Delaware welcomes back IRONMAN


There will be a new champion crowned at the IRONMAN 70.3 Ohio triathlon Sunday. Out of about 2,400 registered for the third year of the event held in Delaware, one name is unfortunately not on the list.

Dublin-native Michael Vulanich and current San Francisco resident who ran the fastest times in each of the first two races with times of 4:12:53 and 4:06:08 respectively, broke his foot in training and is unable to compete this time around.

“I really enjoyed coming home the past two years to race where I was raised – and winning was a nice cherry on top,” Vulanich said via email.

Angela Quick, a native of Canada, finished with a time of 4:39:36 to win the 2016 race, and Peggy Yetman won last year’s event with a time of 4:30:00.

This is the third year hosting the event for Delaware and Ohio Wesleyan University, which has 30 qualifying spots to the 2019 IRONMAN 70.3 World Championship Sept. 8-9, 2019, in Nice, France.

“Delaware has been an amazing host for us,” race director Ken Hammond said. “The hospitality from city officials, the police department, neighbors, the city as a whole, (and) Delaware County has been just amazing. Everyone just rolls out the red carpet for our athletes.”

Ohio Wesleyan is hosting a three-day event surrounding the race at Selby Stadium.

“They’ve been just gracious hosts allowing us to use their facilities,” Hammond said. “It’s pretty iconic to finish right on the track … spectators get to use the bleachers to watch. It’s been an incredible experience for our athletes.”

The IRONMAN village and store as well as information and athlete check-in tents will be up and running Friday through Sunday.

The Ironkids fun run is Saturday at 9 a.m. at Selby Stadium, and it all leads up to the race itself, which starts Sunday at 7 a.m. All of it is open to the public.

“This is my first time being here with the event (going on),” OWU Assistant Athletic Director Michael Taylor said. “So, it’s kind of neat to see the venue start to transform for something as large as this … I’m excited about it.”

Taylor views the event as a way for people to see OWU that might not have had an opportunity see it otherwise.

“It’s an opportunity for everyone to rally together and show off our city,” Taylor said. “It’s obviously a great opportunity to bring such an event to campus and to showcase the facilities at the college.

“If there’s families that are coming here and are seeing Ohio Wesleyan for the first time – there’s that aspect as well for potential recruiting of students. I think that’s another bonus. Hopefully, that continues on into the future.”

As for the details surrounding the IRONMAN 70.3 Ohio triathlon, the swimming course is 1.2 miles and will take place in Delaware Lake. It is a triangular course that begins and ends on the Delaware State Park’s beach with two right-hand turns – a change from previous years.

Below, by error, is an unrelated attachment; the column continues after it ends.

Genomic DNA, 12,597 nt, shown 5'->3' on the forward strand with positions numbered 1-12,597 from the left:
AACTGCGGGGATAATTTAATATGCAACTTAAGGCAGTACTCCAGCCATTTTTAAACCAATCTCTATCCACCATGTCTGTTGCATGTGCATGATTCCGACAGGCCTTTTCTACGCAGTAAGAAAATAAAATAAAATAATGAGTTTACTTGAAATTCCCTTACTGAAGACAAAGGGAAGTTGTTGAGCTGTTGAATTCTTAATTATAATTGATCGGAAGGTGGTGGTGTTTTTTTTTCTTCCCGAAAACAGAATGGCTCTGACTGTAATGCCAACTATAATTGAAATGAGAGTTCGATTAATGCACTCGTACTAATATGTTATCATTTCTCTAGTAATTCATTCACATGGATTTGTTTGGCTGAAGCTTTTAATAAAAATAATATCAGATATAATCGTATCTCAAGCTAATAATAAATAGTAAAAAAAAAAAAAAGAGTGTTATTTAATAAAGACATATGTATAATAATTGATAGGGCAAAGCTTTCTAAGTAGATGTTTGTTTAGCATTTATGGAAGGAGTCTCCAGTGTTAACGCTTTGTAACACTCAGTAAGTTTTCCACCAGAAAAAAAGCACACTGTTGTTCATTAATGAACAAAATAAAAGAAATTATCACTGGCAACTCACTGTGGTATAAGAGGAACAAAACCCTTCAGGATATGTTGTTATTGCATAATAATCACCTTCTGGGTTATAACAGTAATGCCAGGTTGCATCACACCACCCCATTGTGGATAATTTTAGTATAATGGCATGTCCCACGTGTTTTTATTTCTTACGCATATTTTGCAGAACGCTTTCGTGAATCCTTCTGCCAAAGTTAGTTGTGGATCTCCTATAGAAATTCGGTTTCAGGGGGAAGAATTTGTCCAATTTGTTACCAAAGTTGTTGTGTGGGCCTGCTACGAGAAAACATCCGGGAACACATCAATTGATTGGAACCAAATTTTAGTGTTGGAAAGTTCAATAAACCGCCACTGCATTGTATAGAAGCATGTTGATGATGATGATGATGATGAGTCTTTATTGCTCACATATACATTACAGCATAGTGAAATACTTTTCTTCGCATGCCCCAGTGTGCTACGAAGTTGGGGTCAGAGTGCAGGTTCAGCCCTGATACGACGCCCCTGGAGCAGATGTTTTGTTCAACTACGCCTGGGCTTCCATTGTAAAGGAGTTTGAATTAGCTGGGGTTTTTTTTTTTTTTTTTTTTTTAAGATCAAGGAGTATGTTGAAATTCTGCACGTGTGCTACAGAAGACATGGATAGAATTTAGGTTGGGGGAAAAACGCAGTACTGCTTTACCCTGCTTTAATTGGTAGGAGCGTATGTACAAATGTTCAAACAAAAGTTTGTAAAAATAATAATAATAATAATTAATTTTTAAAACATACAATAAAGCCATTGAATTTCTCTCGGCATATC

“The reason for the change is in past years – when they would try to see the buoys ahead of them – they were staring into the sun,” Hammond said. “We’re trying to avoid that by changing directions.”

The biking leg of the race is a 56-mile course that is mostly flat, fast and straight, topping out at 450 feet of elevation. The course starts at the state park, heads north on U.S. Route 23 to state Route 98.

Racers will turn right at state Route 309, where the race will reach its northern-most point in Marion County then come back south on state Route 746 and U.S. Route 42, before continuing through Delaware where it will end at OWU’s Selby Stadium.

The running portion of the race is 13.1 miles starting at the stadium. Runners will head south on South Henry Street, turning left on Olentangy Avenue and right on Pollack Road.

A right turn on Kingsbury Road begins the first of two loops along Berlin Station Road, Braumiller Road and Pollack Road, before heading back to the finish line at Selby Stadium.

Hammond said they need volunteers – adding that they’re down to about 500 to 600 volunteers from an estimated 1,400 last year.

“We could use the help,” he said. “Volunteers are really, truly what makes the race happen. They’re the ones that essentially get the athletes from the start to the finish. We’re looking for help anywhere from water stations to sunscreen tents to security.”

To volunteer, visit:

Buffalo resident Jonathan Bottoms celebrates after crossing the finish line inside Selby Stadium during last year’s IRONMAN 70.3 Ohio. resident Jonathan Bottoms celebrates after crossing the finish line inside Selby Stadium during last year’s IRONMAN 70.3 Ohio.
Renowned triathlon becoming annual staple

By Michael Rich

For The Gazette

Follow Michael Rich on Twitter @mrichnotwealthy or contact him at [email protected].

No posts to display